If a tree falls in the forest, does it make a sound? That age-old question now has a 2017 equivalent: if there’s no 4K HDR content for your phone, does having a 4K HDR screen even matter?
Sony’s Xperia XZ Premium was first past the post with these two desirable bits of display tech, but Amazon and Netflix weren’t exactly in a hurry to stream content to it. Full HD HDR seems to be the way to go.
Which is where the XZ1 comes in.
It takes most of what made the XZ Premium such a killer phone, at least on paper, and swaps the 4K screen for a more sensible 1080p panel. HDR sticks around, though, so your boxset binge sessions will still look their best.
We weren’t blown away by the XZ Premium, in spite of its killer specs, so will the more restrained XZ1 make a better impression? Here’s what we thought after a hands-on session ahead of the phone’s announcement at IFA this week.
DESIGN & BUILD
Oh, would you look at that: another Xperia smartphone that barely looks different from the old one. Sony’s styling hasn’t had a significant shake-up since the original Xperia Z arrived, and that doesn’t change here.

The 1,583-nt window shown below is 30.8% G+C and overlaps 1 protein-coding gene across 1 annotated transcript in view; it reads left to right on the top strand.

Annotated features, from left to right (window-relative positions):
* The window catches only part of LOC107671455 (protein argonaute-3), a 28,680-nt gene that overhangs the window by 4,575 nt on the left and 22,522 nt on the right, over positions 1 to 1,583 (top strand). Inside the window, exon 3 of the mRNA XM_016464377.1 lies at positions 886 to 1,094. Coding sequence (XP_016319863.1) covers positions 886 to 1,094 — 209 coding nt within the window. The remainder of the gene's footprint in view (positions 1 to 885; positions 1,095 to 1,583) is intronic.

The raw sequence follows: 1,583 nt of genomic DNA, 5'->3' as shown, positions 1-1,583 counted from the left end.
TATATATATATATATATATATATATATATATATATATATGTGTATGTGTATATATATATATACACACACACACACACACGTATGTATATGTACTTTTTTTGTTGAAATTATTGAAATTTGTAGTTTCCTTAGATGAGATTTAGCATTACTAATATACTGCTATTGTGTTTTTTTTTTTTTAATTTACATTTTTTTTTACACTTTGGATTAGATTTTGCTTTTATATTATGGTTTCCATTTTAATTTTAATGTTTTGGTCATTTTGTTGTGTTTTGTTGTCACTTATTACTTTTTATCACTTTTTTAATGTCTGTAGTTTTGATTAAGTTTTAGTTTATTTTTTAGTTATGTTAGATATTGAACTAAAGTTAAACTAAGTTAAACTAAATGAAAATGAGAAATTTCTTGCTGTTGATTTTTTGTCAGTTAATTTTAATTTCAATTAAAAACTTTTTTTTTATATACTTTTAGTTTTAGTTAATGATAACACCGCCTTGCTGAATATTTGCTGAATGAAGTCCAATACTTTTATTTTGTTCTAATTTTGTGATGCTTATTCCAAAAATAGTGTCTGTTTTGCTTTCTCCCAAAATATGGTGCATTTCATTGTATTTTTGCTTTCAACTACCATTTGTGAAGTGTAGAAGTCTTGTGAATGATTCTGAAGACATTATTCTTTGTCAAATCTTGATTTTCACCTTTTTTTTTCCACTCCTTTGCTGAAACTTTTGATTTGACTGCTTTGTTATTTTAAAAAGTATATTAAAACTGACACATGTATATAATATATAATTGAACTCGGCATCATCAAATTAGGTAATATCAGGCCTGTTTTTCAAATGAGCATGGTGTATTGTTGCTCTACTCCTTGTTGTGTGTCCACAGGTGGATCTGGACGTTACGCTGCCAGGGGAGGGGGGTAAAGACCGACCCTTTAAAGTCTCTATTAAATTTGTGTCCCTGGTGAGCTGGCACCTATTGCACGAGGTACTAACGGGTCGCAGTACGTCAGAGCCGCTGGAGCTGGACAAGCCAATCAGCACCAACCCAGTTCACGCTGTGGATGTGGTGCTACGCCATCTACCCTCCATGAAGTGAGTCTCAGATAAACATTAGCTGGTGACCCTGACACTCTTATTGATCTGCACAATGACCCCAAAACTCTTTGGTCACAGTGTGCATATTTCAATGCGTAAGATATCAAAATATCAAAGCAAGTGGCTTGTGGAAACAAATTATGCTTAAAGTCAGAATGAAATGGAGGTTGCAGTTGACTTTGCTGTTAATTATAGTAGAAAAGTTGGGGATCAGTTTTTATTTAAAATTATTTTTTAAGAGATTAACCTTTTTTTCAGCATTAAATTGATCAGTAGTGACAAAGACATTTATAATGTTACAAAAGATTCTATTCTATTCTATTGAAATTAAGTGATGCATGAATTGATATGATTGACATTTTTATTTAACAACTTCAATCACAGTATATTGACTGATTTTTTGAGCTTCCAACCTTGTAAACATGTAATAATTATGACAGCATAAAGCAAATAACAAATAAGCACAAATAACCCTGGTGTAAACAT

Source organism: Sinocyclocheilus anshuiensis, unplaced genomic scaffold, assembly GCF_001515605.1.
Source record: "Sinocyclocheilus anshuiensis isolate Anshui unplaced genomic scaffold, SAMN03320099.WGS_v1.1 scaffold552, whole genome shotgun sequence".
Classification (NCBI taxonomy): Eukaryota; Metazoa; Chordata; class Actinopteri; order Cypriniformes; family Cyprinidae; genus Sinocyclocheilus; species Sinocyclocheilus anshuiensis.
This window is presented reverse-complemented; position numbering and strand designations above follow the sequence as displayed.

That means you get the same angular shape, same massive top and bottom bezels surrounding the 5.2in screen, and same minimal back that looks more like Space 2001’s monolith than a smartphone. The rear camera sits flush to the phone, too, which only adds to the similarity.
Sony has stuck with an all-aluminium build this time, though, instead of copying the XZ1 Premium’s mirror-like glass finish. Whereas that was an absolute fingerprint magnet, here you don’t have to constantly polish the phone just to keep it looking clean. OCD phone owners: your prayers have been answered.
The fingerprint reader on the side is as excellent as ever, perfectly placed where your thumb naturally sits (if you’re right-handed, anyway) and quick to unlock the phone. IP65/IP68 water and dust proofing should keep it safe when you head to the beach, too, or accidentally dunk it in the toilet. Don’t lie, we’ve all done it.
My major concern here is how dated the design is starting to feel. Sit the XZ1 alongside bezel-busting flagships like Samsung’s Galaxy S8, the LG G6 or the Essential Phone, and you’ll wonder why Sony hasn’t gone down the same route.
SCREEN & SOUND
Bezels aside, the XZ1’s 5.2in screen is still very good. Sony has stuck to 1080p here, rather than chase increasingly high resolutions – if you want 4K, you’ll have to step up to the XZ1 Premium.
You do get HDR, though, making the XZ1 the first Full HD phone to get high dynamic range. That means brighter whites, more vibrant colours, and more gradation between hues that should really make HDR videos leap off the screen. And yes, HDR clips really do look a lot better than the SDR originals.